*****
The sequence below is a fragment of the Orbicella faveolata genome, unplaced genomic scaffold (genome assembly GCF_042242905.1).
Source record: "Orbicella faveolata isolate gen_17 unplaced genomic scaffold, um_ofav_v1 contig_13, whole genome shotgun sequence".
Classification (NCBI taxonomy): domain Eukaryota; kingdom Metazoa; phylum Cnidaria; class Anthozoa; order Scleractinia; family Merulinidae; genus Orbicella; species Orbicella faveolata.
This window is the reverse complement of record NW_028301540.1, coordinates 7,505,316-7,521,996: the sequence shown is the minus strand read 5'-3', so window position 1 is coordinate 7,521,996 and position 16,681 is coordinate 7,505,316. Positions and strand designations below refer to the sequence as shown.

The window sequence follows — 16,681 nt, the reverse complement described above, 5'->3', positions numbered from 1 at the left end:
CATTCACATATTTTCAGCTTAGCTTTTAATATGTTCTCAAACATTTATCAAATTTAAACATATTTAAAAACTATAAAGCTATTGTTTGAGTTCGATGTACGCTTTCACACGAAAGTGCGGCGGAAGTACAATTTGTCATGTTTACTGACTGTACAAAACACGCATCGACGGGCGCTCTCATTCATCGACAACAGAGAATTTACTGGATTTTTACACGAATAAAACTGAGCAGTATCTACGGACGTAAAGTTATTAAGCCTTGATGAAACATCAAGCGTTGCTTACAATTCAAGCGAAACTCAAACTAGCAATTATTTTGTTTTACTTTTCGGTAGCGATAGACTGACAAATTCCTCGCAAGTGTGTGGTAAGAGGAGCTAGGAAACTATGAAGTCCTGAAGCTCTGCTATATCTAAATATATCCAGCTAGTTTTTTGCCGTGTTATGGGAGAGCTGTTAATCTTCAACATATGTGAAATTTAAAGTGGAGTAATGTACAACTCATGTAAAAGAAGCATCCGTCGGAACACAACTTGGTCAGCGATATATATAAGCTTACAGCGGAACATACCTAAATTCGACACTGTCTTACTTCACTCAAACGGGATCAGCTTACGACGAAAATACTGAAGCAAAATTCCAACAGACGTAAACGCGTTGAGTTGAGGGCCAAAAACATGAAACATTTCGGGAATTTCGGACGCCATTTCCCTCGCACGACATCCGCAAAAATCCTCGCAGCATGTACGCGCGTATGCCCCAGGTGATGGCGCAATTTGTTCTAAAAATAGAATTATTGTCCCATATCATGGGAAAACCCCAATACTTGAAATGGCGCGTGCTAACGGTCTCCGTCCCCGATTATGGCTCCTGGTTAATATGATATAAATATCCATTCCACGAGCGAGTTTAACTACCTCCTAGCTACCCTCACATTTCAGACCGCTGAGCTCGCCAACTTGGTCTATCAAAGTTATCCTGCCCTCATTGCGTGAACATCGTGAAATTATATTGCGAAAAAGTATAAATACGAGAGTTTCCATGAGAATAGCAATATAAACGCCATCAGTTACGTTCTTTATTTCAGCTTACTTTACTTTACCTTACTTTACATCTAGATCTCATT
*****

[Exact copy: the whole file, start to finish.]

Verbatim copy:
The sequence below is a fragment of the Orbicella faveolata genome, unplaced genomic scaffold (genome assembly GCF_042242905.1).
Source record: "Orbicella faveolata isolate gen_17 unplaced genomic scaffold, um_ofav_v1 contig_13, whole genome shotgun sequence".
Classification (NCBI taxonomy): domain Eukaryota; kingdom Metazoa; phylum Cnidaria; class Anthozoa; order Scleractinia; family Merulinidae; genus Orbicella; species Orbicella faveolata.
This window is the reverse complement of record NW_028301540.1, coordinates 7,505,316-7,521,996: the sequence shown is the minus strand read 5'-3', so window position 1 is coordinate 7,521,996 and position 16,681 is coordinate 7,505,316. Positions and strand designations below refer to the sequence as shown.

The window sequence follows — 16,681 nt, the reverse complement described above, 5'->3', positions numbered from 1 at the left end:
CATTCACATATTTTCAGCTTAGCTTTTAATATGTTCTCAAACATTTATCAAATTTAAACATATTTAAAAACTATAAAGCTATTGTTTGAGTTCGATGTACGCTTTCACACGAAAGTGCGGCGGAAGTACAATTTGTCATGTTTACTGACTGTACAAAACACGCATCGACGGGCGCTCTCATTCATCGACAACAGAGAATTTACTGGATTTTTACACGAATAAAACTGAGCAGTATCTACGGACGTAAAGTTATTAAGCCTTGATGAAACATCAAGCGTTGCTTACAATTCAAGCGAAACTCAAACTAGCAATTATTTTGTTTTACTTTTCGGTAGCGATAGACTGACAAATTCCTCGCAAGTGTGTGGTAAGAGGAGCTAGGAAACTATGAAGTCCTGAAGCTCTGCTATATCTAAATATATCCAGCTAGTTTTTTGCCGTGTTATGGGAGAGCTGTTAATCTTCAACATATGTGAAATTTAAAGTGGAGTAATGTACAACTCATGTAAAAGAAGCATCCGTCGGAACACAACTTGGTCAGCGATATATATAAGCTTACAGCGGAACATACCTAAATTCGACACTGTCTTACTTCACTCAAACGGGATCAGCTTACGACGAAAATACTGAAGCAAAATTCCAACAGACGTAAACGCGTTGAGTTGAGGGCCAAAAACATGAAACATTTCGGGAATTTCGGACGCCATTTCCCTCGCACGACATCCGCAAAAATCCTCGCAGCATGTACGCGCGTATGCCCCAGGTGATGGCGCAATTTGTTCTAAAAATAGAATTATTGTCCCATATCATGGGAAAACCCCAATACTTGAAATGGCGCGTGCTAACGGTCTCCGTCCCCGATTATGGCTCCTGGTTAATATGATATAAATATCCATTCCACGAGCGAGTTTAACTACCTCCTAGCTACCCTCACATTTCAGACCGCTGAGCTCGCCAACTTGGTCTATCAAAGTTATCCTGCCCTCATTGCGTGAACATCGTGAAATTATATTGCGAAAAAGTATAAATACGAGAGTTTCCATGAGAATAGCAATATAAACGCCATCAGTTACGTTCTTTATTTCAGCTTACTTTACTTTACCTTACTTTACATCTAGATCTCATT